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When Do Smallies Spawn In Lakes.

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I got to thinking about what I don't know about the smallmouth species and realized I really don't know squat.  I've caught my share along with some northern and walleye, but the weren't the species I was targeting.  So I decided if I plan on targeting smallies, I'd better educate myself on them. and I decided to start with the spawn?

Generally speaking, at what water temp do smallies spawn? I know there are other factors to consider, but water temp seems to me to be the best.  I'm assuming that it's colder than that wich  largemouths will spawn, but you know what they say about assuming.  Along those lines, Is their prefered bottom composition for building nests sand or gravel if both are available and do they generally build beds in deeper water than their cousins?  Thanks

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On erie they start spawning when the main lake temps hit 60-65 degrees from my experience. They will bed shallow but also deeper than I have heard or seen largemouth.  You can spot beds out to 12 feet at least. Sand & gravel is the norm for beds.

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Lake George will put smallies on beds at 65 degrees. 1/4 oz jigs dragged across the bed will get a strike from the male first, usually. Patience and persistence  can eventually pick up the female.

From ice out to spawn is my favorite time to target smallies.

Sandy flats to 12 foot rocky drops hold fish here.

Experiment with various jerkbaits, fluke style baits and med depth cranks...a reaction bite can lead to plenty of fish in a days time.

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I have seen them on beds in water as cool as the low to mid 50's, but the major "wave" of them wll be in high 50 to mid 60 degree water..........around here. Every lake is different. That 2 week window where you can cruise along a spawning area and pick them off of beds at will is about as magical as it gets. They are way less shy and fussy on beds than largemouth.

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Fishing a large, clear, hilland type reservoir here for smallies and I start seening them on beds when the water temps are in the mid-50's. And they can still be on the beds well into June....they just bed a bit deeper, the later in the season it gets. I've seen active beds down to 12' in early summer. So I guess the answer to your question is to start early and use a good pair of polarized sunglasses. (And don't forget the sunscreen!)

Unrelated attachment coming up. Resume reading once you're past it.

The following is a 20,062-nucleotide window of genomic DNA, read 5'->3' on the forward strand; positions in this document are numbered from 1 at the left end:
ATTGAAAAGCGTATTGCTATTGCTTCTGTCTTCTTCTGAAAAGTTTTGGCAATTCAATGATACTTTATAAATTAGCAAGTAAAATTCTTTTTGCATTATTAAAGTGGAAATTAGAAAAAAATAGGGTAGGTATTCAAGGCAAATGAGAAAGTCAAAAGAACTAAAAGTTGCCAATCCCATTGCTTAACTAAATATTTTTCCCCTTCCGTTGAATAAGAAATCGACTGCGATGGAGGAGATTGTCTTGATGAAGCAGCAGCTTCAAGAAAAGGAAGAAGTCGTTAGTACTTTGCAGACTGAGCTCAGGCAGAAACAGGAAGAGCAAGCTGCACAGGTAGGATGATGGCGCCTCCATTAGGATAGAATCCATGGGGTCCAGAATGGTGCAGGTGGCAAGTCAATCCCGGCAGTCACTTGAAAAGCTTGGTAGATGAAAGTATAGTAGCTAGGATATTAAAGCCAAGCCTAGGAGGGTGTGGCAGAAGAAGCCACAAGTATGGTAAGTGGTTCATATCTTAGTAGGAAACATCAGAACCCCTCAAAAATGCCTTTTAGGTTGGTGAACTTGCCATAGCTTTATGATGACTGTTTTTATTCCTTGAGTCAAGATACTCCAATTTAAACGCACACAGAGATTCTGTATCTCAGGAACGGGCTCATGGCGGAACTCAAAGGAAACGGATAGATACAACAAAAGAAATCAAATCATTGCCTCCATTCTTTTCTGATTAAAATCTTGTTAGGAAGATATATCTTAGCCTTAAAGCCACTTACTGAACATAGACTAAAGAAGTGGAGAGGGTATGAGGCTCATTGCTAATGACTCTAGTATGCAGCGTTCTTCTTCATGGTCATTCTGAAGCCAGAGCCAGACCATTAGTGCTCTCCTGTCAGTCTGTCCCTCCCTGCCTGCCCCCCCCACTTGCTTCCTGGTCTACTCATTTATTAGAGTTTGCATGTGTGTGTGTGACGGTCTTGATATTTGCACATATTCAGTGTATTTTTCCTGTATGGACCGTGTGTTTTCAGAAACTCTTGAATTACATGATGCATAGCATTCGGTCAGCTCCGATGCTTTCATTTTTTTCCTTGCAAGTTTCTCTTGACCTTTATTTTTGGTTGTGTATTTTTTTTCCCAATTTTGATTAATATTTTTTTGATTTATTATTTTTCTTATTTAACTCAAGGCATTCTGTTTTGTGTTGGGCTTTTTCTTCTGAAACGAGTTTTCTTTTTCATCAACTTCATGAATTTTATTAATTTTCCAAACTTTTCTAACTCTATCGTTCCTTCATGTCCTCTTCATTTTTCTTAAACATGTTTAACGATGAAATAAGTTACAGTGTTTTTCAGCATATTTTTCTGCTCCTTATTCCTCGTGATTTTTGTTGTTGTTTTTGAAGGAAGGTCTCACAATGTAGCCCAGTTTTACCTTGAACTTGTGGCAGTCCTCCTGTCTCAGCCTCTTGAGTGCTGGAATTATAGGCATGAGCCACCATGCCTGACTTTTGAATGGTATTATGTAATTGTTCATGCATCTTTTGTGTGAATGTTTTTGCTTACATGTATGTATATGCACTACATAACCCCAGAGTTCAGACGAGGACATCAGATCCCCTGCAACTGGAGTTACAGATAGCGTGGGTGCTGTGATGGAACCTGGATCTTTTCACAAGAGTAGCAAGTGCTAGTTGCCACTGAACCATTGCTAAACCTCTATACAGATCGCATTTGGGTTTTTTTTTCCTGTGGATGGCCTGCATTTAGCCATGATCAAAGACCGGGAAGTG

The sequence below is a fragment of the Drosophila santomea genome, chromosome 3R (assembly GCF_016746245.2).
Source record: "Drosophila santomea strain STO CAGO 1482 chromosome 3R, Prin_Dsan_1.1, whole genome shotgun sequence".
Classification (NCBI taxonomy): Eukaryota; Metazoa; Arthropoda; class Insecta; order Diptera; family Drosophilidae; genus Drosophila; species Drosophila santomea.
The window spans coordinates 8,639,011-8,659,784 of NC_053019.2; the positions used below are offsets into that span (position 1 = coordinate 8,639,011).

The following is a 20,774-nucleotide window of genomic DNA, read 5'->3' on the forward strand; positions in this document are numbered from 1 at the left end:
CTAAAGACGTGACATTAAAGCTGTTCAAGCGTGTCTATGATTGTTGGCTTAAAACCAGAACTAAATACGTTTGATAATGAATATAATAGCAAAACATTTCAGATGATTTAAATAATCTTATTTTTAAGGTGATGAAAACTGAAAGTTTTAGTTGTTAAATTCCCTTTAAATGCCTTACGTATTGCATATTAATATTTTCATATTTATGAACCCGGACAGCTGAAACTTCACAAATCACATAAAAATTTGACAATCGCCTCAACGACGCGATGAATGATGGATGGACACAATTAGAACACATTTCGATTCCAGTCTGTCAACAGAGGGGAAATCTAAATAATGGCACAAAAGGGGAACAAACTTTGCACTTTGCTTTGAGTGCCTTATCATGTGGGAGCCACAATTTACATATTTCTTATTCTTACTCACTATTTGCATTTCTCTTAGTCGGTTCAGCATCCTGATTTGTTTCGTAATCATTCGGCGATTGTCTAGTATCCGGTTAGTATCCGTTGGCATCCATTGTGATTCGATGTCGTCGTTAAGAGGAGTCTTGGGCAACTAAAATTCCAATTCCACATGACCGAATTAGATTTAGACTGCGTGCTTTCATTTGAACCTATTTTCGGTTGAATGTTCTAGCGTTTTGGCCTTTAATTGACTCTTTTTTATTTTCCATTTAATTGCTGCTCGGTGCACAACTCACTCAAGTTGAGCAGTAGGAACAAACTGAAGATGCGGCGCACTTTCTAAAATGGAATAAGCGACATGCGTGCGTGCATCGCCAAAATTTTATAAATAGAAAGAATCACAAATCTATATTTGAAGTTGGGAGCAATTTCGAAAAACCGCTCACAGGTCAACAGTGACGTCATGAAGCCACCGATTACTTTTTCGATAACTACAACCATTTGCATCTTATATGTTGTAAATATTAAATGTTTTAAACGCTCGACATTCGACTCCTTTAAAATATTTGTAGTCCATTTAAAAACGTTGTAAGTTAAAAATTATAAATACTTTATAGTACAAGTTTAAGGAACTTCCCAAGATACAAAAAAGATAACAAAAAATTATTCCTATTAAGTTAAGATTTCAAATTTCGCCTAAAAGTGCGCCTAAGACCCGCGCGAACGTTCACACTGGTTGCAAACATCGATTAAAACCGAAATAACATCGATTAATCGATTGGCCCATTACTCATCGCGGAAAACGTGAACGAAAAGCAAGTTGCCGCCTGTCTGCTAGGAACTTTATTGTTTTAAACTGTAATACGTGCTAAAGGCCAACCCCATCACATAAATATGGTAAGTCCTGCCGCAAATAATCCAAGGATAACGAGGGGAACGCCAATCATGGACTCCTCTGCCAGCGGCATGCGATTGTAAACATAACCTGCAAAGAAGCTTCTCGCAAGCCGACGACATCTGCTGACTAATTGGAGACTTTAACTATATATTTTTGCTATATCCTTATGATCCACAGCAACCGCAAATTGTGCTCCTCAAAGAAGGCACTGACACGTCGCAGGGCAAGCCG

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Lake Champlain's spawn from 55-70. (May through late June). Bigger fish spawn deeper, one lake up here (better than Champ for smallies) has 6+'s spawning in 20fow in 60 degrees. IE whenever and wherever they want

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Lake Champlain's spawn from 55-70. (May through late June). Bigger fish spawn deeper, one lake up here (better than Champ for smallies) has 6+'s spawning in 20fow in 60 degrees. IE whenever and wherever they want

What lake is that?

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Seymour

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A little further south here, but the same holds true.  Around the 60 degree mark for a week or two seems to be the primary trigger.  Of course runts will run early and late, and depth wise here they go from just a few feet of water to as deep as I can see, im guessing 15 maybe 20 feet if the conditions are right.  Basically it seems to me that the location determins how deep they bed vs the fish size around here.  If you have a big flat with pebble rock and any type of cover near a channel or ledge that's where they seem to like to be.  Or that's where I seem to find them anyway, lol.

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I've caught river fish on beds at around 52 degrees before here in WI

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yea once the water starts hitting about 55 degrees the males start into the shallows and start making beds in 3-12 ft or deeper .... if you wanna find the good spawn spots just hit your lake and find anywhere that has rocks and sand/gravel ....... find rocks in the size you would imagine would be easy for a fish to move....... i have watched a couple of smallies make nests its a trip to just sit their and watch em do their thing.. from 55-60ish degrees is when they will be sitting on nests and if you fish large bodys of water they will spawn earyier in the spots that are shallower and get the longist sun exposure ...... but always look for rocky gravel bottoms.if you are looking for info hit the web i found all kinds of info on this fish but it will take some time to find all that you are looking for.

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